‘Hah!’ Father Hoffman nodded smugly. ‘Something solid, is it?’ The next minute, without any warning, he marched right out of the room, only to return a few seconds later with a rather scared-looking villager trailing behind him.

‘This is Demka Munda,’ he announced, pushing the man to the centre of the room, where he stood with his hands folded and his gaze lowered. ‘According to Demka, Birsa Munda is planning to issue a code of conduct for his disciples to adopt. He has called a large gathering next week to release this code of conduct. We simply cannot let this happen!’

‘Is all this true?’ Albert Wilkinson asked the villager.

‘Y-y-yes, sahib,’ the man replied.

‘What else do you know about Birsa?’ Wilkinson demanded.

‘That next Thursday, after performing the puja, he plans to teach the villagers about how they can free themselves from poverty and slavery, from the angrez babus and from the Church.’ The man paused here, fidgeting with his hands. Then, very reluctantly, he added, ‘He also says that all gora log, all white people are the same.’

‘Hmm.’ Wilkinson sat back in his chair, appearing to be deep in thought. ‘You may go now,’ he said after a minute, dismissing the man.

‘Do what it takes, Tribhuvan Singh,’ Ian Smith said, breaking the silence following the man’s exit, ‘but this meeting should not happen. You will get all the support you need from the police department, but make sure you nip this in the bud.’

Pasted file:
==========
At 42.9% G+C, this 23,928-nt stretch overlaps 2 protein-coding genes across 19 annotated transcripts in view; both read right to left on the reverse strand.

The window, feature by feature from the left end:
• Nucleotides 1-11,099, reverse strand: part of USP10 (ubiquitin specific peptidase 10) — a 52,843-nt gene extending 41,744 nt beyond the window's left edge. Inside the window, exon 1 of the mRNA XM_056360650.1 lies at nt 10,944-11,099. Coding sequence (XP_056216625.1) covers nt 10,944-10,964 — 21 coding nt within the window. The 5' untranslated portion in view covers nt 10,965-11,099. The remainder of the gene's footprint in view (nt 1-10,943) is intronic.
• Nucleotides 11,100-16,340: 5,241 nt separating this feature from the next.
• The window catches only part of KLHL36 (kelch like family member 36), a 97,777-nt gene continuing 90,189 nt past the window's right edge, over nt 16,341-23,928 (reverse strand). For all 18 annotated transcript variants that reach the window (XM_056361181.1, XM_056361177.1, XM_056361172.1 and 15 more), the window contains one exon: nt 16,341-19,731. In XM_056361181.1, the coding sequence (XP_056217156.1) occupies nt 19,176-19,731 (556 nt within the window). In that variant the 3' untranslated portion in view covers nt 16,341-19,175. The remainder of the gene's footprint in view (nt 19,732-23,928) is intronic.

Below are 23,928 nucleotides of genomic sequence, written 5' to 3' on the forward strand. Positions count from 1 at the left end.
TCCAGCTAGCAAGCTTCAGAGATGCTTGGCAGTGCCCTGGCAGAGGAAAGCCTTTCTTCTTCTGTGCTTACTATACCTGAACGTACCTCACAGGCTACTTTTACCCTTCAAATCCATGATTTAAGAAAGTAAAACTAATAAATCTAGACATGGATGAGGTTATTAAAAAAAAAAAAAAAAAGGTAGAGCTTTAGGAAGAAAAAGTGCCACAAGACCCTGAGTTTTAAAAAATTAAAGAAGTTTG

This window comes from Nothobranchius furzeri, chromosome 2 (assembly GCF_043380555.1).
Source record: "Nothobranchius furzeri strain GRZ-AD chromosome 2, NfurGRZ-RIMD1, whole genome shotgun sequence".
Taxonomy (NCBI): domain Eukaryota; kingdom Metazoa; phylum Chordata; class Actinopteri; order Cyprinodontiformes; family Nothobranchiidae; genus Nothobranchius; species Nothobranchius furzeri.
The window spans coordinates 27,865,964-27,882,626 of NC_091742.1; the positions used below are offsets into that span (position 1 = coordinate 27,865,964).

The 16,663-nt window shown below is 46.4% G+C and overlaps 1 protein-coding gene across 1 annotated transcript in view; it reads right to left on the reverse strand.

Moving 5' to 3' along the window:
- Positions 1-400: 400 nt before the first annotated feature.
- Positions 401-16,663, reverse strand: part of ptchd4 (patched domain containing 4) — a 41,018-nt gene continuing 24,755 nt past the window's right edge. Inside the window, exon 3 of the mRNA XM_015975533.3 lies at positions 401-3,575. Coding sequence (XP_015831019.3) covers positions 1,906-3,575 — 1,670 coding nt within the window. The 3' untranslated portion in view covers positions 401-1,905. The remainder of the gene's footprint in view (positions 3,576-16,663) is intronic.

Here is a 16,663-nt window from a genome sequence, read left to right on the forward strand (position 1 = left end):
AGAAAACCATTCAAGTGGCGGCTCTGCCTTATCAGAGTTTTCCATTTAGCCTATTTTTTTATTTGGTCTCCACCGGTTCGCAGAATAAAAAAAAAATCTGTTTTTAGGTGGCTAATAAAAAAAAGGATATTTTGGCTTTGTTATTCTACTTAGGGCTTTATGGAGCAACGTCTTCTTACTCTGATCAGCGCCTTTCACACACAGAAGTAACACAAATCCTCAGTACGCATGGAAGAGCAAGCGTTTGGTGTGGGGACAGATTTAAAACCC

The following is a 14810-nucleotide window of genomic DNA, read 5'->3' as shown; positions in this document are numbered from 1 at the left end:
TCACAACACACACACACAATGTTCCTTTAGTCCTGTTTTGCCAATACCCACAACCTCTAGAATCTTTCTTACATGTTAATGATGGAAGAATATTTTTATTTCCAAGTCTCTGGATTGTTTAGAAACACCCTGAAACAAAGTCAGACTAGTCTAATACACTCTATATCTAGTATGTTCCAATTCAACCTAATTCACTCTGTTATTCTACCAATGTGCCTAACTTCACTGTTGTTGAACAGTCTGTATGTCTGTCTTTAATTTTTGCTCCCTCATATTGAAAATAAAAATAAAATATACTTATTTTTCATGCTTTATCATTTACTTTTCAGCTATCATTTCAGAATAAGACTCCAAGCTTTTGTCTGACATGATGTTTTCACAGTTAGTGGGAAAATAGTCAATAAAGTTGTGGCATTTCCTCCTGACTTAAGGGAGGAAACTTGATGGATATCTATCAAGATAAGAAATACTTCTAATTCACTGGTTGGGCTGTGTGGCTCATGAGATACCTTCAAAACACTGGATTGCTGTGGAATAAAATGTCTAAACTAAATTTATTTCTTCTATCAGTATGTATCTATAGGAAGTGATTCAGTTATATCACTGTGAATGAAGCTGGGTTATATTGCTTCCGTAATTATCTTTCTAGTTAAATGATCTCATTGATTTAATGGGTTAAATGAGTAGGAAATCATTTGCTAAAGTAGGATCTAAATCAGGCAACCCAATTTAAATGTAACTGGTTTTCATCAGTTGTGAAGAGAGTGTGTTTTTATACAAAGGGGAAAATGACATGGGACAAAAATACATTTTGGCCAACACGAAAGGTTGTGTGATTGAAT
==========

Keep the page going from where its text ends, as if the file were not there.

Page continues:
‘Wait, Commissioner Smith,’ the district collector interjected. ‘This entire matter needs to be handled tactfully. We can’t do anything rash, and definitely not without prosecutable grounds. I have superiors to answer to.’

‘The grounds for legal action are right in front of us!’ Father Hoffman exclaimed, sounding exasperated. ‘That boy is touting himself as a god. He’s putting himself on the same plane as Our Lord above. Do you really need anything more than that to proceed? These tribals are already beginning to believe that while it’s the sun that’s their God up in the sky, on earth it is Birsa Munda who can save them!’

‘That’s ridiculous indeed!’ Wilkinson nodded. ‘Thank you, Father. Inciting the people against Our Lord and making ungodly claims like this are surely a basis for legal action. Any person who proclaims himself as God is not only being impious, but also threatening to upset the law-and-order situation of the land. And we simply cannot let this happen. No, sir! Commissioner Smith, I think you know how to proceed now?’

‘I do,’ Ian Smith replied, sitting up, ready and alert. ‘I shall immediately draw up the orders for you to sign.’

‘And, Smith, be careful. When a man is as loved and revered by his people as this Birsa appears to be, his followers will be the biggest challenge you will face in your move against him,’ Wilkinson warned, getting up and signalling the end of the meeting.

The writer is an author and BJP spokesperson. Excerpts from the book, The Legend of Birsa Munda, by Tuhin Sinha.